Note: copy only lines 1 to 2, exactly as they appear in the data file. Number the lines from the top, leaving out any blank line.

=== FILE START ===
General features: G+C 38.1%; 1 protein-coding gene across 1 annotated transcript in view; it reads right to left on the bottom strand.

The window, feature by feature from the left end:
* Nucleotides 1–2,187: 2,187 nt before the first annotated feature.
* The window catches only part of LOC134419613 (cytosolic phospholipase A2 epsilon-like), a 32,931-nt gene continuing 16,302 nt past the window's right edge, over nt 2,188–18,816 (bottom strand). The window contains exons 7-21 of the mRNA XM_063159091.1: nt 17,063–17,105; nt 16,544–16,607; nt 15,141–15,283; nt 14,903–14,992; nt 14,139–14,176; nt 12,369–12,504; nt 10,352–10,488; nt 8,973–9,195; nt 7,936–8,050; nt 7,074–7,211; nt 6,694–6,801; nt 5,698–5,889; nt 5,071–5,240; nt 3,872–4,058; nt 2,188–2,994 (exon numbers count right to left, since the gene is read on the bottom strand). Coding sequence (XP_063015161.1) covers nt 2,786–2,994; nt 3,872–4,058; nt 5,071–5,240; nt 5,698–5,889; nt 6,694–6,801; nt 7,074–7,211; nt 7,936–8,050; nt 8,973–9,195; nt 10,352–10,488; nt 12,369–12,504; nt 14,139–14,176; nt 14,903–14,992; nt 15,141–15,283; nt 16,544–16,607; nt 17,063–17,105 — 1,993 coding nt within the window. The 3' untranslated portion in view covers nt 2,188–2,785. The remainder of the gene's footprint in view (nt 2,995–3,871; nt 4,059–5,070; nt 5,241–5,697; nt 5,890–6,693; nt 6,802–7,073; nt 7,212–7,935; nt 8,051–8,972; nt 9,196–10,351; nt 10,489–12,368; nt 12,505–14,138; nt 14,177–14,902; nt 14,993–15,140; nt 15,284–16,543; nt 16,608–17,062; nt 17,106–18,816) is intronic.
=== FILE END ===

General features: G+C 38.1%; 1 protein-coding gene across 1 annotated transcript in view; it reads right to left on the bottom strand.

The window, feature by feature from the left end: